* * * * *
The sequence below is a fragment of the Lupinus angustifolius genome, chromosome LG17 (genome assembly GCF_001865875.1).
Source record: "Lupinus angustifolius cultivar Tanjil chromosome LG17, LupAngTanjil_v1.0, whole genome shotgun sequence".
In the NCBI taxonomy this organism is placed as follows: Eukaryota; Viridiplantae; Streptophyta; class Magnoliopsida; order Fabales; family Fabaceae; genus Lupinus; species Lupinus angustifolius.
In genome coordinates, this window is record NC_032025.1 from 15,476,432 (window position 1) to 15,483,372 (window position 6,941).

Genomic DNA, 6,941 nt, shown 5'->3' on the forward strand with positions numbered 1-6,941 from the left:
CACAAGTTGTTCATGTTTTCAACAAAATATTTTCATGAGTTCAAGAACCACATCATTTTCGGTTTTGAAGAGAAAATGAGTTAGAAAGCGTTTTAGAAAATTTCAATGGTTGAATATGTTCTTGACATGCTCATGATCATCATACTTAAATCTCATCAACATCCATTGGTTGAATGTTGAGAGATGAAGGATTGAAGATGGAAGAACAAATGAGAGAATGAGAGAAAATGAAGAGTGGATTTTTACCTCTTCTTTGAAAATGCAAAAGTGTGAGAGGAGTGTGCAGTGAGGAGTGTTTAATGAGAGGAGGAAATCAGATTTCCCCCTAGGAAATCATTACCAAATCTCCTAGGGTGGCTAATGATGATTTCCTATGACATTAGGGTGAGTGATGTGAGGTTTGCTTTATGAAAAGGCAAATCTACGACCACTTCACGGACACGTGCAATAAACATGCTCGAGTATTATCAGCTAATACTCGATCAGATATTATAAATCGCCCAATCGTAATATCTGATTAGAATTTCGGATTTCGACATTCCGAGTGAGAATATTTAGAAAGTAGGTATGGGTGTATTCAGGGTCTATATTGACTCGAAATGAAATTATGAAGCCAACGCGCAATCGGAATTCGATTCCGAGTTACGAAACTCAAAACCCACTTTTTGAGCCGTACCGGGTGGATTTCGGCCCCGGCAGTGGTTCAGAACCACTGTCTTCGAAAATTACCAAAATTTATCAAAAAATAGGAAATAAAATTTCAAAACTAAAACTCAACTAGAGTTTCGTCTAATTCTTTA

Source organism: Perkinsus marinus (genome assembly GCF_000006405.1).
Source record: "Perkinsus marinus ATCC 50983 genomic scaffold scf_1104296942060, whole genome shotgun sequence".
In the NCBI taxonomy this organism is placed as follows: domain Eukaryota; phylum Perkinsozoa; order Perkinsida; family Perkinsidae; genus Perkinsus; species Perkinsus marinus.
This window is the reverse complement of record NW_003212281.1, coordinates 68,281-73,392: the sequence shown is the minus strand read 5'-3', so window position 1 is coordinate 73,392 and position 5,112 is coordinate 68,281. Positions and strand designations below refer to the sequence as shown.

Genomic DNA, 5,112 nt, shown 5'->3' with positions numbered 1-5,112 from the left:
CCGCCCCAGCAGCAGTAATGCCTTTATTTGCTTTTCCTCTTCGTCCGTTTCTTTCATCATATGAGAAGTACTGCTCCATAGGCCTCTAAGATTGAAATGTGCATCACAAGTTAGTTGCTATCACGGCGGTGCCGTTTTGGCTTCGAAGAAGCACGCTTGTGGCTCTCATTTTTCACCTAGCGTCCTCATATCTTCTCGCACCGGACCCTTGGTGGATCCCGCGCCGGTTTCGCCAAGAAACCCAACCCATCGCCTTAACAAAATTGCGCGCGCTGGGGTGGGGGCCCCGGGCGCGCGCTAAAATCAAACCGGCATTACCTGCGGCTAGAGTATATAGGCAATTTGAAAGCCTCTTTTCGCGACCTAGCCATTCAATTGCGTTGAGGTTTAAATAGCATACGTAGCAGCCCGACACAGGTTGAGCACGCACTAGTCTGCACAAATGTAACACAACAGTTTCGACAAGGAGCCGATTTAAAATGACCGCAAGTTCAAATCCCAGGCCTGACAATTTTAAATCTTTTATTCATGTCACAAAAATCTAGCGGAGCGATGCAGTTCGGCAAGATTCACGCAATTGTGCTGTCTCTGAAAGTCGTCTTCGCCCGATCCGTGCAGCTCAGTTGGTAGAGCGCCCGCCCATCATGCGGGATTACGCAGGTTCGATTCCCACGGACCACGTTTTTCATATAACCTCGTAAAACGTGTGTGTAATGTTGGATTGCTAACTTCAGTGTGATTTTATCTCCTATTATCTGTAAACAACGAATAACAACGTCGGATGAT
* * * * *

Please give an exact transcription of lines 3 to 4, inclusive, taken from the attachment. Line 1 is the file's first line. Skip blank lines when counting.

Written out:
In the NCBI taxonomy this organism is placed as follows: Eukaryota; Viridiplantae; Streptophyta; class Magnoliopsida; order Fabales; family Fabaceae; genus Lupinus; species Lupinus angustifolius.
In genome coordinates, this window is record NC_032025.1 from 15,476,432 (window position 1) to 15,483,372 (window position 6,941).